Lions Den cafe opens in South Fayette
Opening a restaurant has been a lifelong goal for South Fayette native Raymond Hrapczak.
While that aspiration for the 38-year-old man started as a child, it really took off a few years ago after being approached by a food truck vendor offering a sandwich, bag of chips and a drink for $7.99 in rural West Virginia while he worked at a job in the Mountain State.
“I’ve always wanted to open a restaurant,” he said. “I wanted a place that would serve as a diner for breakfast and lunch. I was working on the gas wells and got laid off. I just said to myself that it was time to take matters into our own hands.”
What he didn’t expect was for it to land him in the exact same spot owned by family twice since the late 1990s.
After years of conversations with his wife, Jessica, 32, the couple decided to turn the former gas station at 674 Millers Run Road – where Millers Run and Battle Ridge roads intersect – into a café and deli grab-and-go restaurant called the Lions Den, which opened Oct. 22.
“When we had it as a gas station, none of these housing plans were here,” Hrapczak said. “We didn’t have the customer base that we have now. Seeing the tremendous growth in this township, on top of the horrible traffic in Bridgeville, was what sparked doing it here. It’s a little more out of the way from the busy traffic, but it’s a hub for traffic in this area.”
Although small, the Hrapczak’s flexible menu allows for customization that isn’t offered at chain restaurants a few minutes away. There are a few tables in the café, but it’s mostly for takeout orders.
“You can go to Bridgeville and ... get corporate food,” Hrapczak said. “Is it probably good? Yeah, but is it going to be the highest quality you can get? The difference here is we put our eyes and hands on the food and say, ‘That is what we want to serve to our customers.’”
However, getting to that point of making what decision to serve on a day-to-day basis required an abundance of work to the building that has been vacant for the last six years. The couple began constructing new walls, a new floor and updating electrical and plumbing in late July, an expensive process that came as an out-of-pocket expense.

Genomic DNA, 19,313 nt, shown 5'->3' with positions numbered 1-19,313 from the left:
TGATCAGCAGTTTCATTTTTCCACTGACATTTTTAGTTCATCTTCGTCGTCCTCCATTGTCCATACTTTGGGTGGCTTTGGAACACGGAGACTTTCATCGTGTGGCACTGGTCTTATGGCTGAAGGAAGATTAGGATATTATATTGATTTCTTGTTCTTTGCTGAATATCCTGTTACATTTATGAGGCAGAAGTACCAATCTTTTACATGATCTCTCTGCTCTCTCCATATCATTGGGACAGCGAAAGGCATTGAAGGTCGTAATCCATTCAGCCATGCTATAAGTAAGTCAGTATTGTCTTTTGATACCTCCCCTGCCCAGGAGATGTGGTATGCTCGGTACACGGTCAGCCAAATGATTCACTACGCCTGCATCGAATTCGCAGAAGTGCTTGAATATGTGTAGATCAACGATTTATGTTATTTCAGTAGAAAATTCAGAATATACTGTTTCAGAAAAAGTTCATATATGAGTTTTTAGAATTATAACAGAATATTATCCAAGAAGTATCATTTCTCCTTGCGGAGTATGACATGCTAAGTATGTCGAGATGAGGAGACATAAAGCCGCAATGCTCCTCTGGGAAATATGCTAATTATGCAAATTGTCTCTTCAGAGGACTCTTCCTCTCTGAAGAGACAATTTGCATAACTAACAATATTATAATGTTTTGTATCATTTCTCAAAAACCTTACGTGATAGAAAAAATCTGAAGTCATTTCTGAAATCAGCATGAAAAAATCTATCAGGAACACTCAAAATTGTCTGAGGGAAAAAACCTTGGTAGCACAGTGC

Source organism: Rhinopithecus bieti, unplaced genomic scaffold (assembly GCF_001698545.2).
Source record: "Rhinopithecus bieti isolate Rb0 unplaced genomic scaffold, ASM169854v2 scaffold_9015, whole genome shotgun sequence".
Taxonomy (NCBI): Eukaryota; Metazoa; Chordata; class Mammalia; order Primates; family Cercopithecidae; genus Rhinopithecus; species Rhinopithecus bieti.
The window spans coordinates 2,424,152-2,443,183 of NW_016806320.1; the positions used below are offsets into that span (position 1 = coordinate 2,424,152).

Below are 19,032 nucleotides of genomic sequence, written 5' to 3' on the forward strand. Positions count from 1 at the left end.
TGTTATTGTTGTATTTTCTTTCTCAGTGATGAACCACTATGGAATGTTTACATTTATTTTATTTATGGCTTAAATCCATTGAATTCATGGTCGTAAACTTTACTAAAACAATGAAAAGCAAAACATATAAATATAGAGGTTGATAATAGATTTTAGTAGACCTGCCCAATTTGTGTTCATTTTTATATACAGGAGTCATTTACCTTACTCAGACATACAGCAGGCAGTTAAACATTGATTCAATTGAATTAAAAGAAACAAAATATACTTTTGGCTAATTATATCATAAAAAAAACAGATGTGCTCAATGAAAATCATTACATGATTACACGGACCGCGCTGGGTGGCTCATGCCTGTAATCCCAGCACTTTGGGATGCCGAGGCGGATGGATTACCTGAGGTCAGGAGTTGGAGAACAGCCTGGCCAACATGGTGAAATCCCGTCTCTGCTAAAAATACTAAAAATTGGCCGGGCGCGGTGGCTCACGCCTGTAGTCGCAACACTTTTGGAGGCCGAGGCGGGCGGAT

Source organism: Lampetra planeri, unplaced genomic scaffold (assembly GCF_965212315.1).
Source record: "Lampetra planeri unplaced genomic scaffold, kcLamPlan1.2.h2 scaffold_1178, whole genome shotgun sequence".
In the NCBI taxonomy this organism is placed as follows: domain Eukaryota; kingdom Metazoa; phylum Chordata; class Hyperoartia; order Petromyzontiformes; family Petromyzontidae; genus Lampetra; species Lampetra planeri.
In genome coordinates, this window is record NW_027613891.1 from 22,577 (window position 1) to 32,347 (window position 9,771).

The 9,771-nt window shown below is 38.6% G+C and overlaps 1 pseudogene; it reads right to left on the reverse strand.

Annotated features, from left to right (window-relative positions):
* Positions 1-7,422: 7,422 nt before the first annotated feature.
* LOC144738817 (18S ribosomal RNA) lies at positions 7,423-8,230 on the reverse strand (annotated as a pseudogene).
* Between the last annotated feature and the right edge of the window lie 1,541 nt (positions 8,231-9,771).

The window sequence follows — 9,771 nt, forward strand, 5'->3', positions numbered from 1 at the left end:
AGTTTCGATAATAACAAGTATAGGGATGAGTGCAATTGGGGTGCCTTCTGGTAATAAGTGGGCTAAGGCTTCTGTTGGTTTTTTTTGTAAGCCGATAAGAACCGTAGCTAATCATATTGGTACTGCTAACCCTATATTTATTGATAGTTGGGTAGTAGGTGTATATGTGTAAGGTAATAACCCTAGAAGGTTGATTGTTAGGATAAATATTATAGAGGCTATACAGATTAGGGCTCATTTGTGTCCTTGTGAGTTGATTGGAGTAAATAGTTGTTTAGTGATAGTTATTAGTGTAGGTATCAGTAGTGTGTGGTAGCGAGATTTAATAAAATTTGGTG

It was nearly three months of intense labor that made the opening date that much sweeter.
“It was great,” Jessica said with a smile. “It’s pretty neat to see something you dream about become reality.”
“We were very busy that first day,” Raymond said. “A lot of friends, family and people who have been watching us work on the building were excited about getting something new in the area. We had a huge outpouring of community support, which was awesome.”
From changing pastries to freshly-brewed coffee – picked up weekly in Pittsburgh by Jessica – accompanies a lunchtime spread of sandwiches, hoagies and pizza. The couple is also looking forward to spingtime where they will begin serving ice cream.
Now, nearly three months after opening the doors to a goal that once seemed unreachable, Raymond has a new set of accomplishments to focus on.
“When it comes to our food, we want to serve the freshest, best tasting and largest portions around,” he said. “Most importantly, we want to be a part of this community.”